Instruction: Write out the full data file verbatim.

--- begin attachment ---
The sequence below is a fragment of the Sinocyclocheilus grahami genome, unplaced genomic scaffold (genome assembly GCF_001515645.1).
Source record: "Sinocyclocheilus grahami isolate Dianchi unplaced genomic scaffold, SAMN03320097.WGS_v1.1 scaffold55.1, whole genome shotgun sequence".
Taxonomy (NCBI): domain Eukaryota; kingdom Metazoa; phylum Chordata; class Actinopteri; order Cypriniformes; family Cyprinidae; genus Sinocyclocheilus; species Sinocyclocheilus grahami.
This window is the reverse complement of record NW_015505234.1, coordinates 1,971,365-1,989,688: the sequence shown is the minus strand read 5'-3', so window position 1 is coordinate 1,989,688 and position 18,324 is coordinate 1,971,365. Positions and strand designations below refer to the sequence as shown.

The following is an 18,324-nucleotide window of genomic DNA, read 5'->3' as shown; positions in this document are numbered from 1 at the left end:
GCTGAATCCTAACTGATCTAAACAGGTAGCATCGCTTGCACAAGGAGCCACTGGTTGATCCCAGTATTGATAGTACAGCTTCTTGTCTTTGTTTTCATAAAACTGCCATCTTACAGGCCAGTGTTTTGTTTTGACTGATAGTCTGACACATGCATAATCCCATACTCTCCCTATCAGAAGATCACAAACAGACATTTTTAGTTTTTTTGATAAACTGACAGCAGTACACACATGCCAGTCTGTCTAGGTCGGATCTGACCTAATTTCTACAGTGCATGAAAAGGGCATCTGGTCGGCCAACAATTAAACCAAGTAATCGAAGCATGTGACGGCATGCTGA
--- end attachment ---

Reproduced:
The sequence below is a fragment of the Sinocyclocheilus grahami genome, unplaced genomic scaffold (genome assembly GCF_001515645.1).
Source record: "Sinocyclocheilus grahami isolate Dianchi unplaced genomic scaffold, SAMN03320097.WGS_v1.1 scaffold55.1, whole genome shotgun sequence".
Taxonomy (NCBI): domain Eukaryota; kingdom Metazoa; phylum Chordata; class Actinopteri; order Cypriniformes; family Cyprinidae; genus Sinocyclocheilus; species Sinocyclocheilus grahami.
This window is the reverse complement of record NW_015505234.1, coordinates 1,971,365-1,989,688: the sequence shown is the minus strand read 5'-3', so window position 1 is coordinate 1,989,688 and position 18,324 is coordinate 1,971,365. Positions and strand designations below refer to the sequence as shown.

The following is an 18,324-nucleotide window of genomic DNA, read 5'->3' as shown; positions in this document are numbered from 1 at the left end:
GCTGAATCCTAACTGATCTAAACAGGTAGCATCGCTTGCACAAGGAGCCACTGGTTGATCCCAGTATTGATAGTACAGCTTCTTGTCTTTGTTTTCATAAAACTGCCATCTTACAGGCCAGTGTTTTGTTTTGACTGATAGTCTGACACATGCATAATCCCATACTCTCCCTATCAGAAGATCACAAACAGACATTTTTAGTTTTTTTGATAAACTGACAGCAGTACACACATGCCAGTCTGTCTAGGTCGGATCTGACCTAATTTCTACAGTGCATGAAAAGGGCATCTGGTCGGCCAACAATTAAACCAAGTAATCGAAGCATGTGACGGCATGCTGA